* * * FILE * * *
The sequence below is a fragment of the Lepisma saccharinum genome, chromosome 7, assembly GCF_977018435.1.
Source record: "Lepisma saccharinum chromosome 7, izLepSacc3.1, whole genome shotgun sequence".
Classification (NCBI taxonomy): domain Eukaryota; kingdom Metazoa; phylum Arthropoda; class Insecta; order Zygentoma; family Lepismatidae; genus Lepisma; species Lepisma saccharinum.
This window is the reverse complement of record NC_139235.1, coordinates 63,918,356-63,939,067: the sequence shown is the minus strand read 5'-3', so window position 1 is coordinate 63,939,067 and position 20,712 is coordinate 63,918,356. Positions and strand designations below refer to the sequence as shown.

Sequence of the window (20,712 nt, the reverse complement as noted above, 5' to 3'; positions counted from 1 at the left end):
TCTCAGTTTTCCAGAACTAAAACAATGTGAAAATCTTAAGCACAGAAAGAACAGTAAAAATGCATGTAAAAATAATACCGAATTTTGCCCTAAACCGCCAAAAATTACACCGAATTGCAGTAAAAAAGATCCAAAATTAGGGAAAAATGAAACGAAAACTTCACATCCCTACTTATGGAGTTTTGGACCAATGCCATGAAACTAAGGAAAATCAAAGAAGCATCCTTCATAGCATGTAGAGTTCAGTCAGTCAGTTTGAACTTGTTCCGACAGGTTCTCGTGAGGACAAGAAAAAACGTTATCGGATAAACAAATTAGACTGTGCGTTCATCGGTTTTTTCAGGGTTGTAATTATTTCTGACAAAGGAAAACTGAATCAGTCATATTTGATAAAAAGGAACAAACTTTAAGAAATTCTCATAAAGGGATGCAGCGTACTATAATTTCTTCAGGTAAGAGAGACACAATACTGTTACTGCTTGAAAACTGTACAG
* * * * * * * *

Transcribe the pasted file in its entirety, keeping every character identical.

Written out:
The sequence below is a fragment of the Lepisma saccharinum genome, chromosome 7, assembly GCF_977018435.1.
Source record: "Lepisma saccharinum chromosome 7, izLepSacc3.1, whole genome shotgun sequence".
Classification (NCBI taxonomy): domain Eukaryota; kingdom Metazoa; phylum Arthropoda; class Insecta; order Zygentoma; family Lepismatidae; genus Lepisma; species Lepisma saccharinum.
This window is the reverse complement of record NC_139235.1, coordinates 63,918,356-63,939,067: the sequence shown is the minus strand read 5'-3', so window position 1 is coordinate 63,939,067 and position 20,712 is coordinate 63,918,356. Positions and strand designations below refer to the sequence as shown.

Sequence of the window (20,712 nt, the reverse complement as noted above, 5' to 3'; positions counted from 1 at the left end):
TCTCAGTTTTCCAGAACTAAAACAATGTGAAAATCTTAAGCACAGAAAGAACAGTAAAAATGCATGTAAAAATAATACCGAATTTTGCCCTAAACCGCCAAAAATTACACCGAATTGCAGTAAAAAAGATCCAAAATTAGGGAAAAATGAAACGAAAACTTCACATCCCTACTTATGGAGTTTTGGACCAATGCCATGAAACTAAGGAAAATCAAAGAAGCATCCTTCATAGCATGTAGAGTTCAGTCAGTCAGTTTGAACTTGTTCCGACAGGTTCTCGTGAGGACAAGAAAAAACGTTATCGGATAAACAAATTAGACTGTGCGTTCATCGGTTTTTTCAGGGTTGTAATTATTTCTGACAAAGGAAAACTGAATCAGTCATATTTGATAAAAAGGAACAAACTTTAAGAAATTCTCATAAAGGGATGCAGCGTACTATAATTTCTTCAGGTAAGAGAGACACAATACTGTTACTGCTTGAAAACTGTACAG